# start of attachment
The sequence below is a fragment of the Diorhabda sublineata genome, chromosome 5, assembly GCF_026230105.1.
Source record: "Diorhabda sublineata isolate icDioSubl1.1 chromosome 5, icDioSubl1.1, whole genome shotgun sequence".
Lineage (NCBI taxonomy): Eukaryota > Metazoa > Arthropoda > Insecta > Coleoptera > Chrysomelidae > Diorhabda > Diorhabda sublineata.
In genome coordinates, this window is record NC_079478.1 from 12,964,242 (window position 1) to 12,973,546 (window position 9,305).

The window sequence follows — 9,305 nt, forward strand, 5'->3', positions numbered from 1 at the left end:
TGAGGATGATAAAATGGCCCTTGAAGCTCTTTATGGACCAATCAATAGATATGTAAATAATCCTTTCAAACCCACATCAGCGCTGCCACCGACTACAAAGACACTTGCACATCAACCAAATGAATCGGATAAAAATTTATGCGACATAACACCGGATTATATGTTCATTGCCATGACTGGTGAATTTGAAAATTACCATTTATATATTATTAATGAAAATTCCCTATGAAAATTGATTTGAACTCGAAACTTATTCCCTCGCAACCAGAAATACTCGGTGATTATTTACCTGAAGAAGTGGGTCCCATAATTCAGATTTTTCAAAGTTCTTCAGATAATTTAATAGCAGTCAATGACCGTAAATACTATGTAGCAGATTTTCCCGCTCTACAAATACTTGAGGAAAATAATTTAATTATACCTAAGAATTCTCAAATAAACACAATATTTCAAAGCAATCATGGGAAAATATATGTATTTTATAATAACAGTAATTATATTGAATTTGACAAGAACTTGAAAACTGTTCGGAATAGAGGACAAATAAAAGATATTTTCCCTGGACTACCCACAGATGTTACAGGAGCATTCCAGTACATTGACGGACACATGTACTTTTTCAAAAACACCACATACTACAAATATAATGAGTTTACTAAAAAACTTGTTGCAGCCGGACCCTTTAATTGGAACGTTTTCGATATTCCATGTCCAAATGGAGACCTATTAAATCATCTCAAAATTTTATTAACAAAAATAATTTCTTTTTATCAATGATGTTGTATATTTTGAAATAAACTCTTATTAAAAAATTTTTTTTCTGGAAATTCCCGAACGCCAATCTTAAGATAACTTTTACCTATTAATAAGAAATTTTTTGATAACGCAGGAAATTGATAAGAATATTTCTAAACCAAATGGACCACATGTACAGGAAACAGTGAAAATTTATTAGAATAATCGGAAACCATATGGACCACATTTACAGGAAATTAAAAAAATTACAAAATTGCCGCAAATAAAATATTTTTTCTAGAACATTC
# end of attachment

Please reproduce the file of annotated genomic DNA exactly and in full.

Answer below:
The sequence below is a fragment of the Diorhabda sublineata genome, chromosome 5, assembly GCF_026230105.1.
Source record: "Diorhabda sublineata isolate icDioSubl1.1 chromosome 5, icDioSubl1.1, whole genome shotgun sequence".
Lineage (NCBI taxonomy): Eukaryota > Metazoa > Arthropoda > Insecta > Coleoptera > Chrysomelidae > Diorhabda > Diorhabda sublineata.
In genome coordinates, this window is record NC_079478.1 from 12,964,242 (window position 1) to 12,973,546 (window position 9,305).

The window sequence follows — 9,305 nt, forward strand, 5'->3', positions numbered from 1 at the left end:
TGAGGATGATAAAATGGCCCTTGAAGCTCTTTATGGACCAATCAATAGATATGTAAATAATCCTTTCAAACCCACATCAGCGCTGCCACCGACTACAAAGACACTTGCACATCAACCAAATGAATCGGATAAAAATTTATGCGACATAACACCGGATTATATGTTCATTGCCATGACTGGTGAATTTGAAAATTACCATTTATATATTATTAATGAAAATTCCCTATGAAAATTGATTTGAACTCGAAACTTATTCCCTCGCAACCAGAAATACTCGGTGATTATTTACCTGAAGAAGTGGGTCCCATAATTCAGATTTTTCAAAGTTCTTCAGATAATTTAATAGCAGTCAATGACCGTAAATACTATGTAGCAGATTTTCCCGCTCTACAAATACTTGAGGAAAATAATTTAATTATACCTAAGAATTCTCAAATAAACACAATATTTCAAAGCAATCATGGGAAAATATATGTATTTTATAATAACAGTAATTATATTGAATTTGACAAGAACTTGAAAACTGTTCGGAATAGAGGACAAATAAAAGATATTTTCCCTGGACTACCCACAGATGTTACAGGAGCATTCCAGTACATTGACGGACACATGTACTTTTTCAAAAACACCACATACTACAAATATAATGAGTTTACTAAAAAACTTGTTGCAGCCGGACCCTTTAATTGGAACGTTTTCGATATTCCATGTCCAAATGGAGACCTATTAAATCATCTCAAAATTTTATTAACAAAAATAATTTCTTTTTATCAATGATGTTGTATATTTTGAAATAAACTCTTATTAAAAAATTTTTTTTCTGGAAATTCCCGAACGCCAATCTTAAGATAACTTTTACCTATTAATAAGAAATTTTTTGATAACGCAGGAAATTGATAAGAATATTTCTAAACCAAATGGACCACATGTACAGGAAACAGTGAAAATTTATTAGAATAATCGGAAACCATATGGACCACATTTACAGGAAATTAAAAAAATTACAAAATTGCCGCAAATAAAATATTTTTTCTAGAACATTC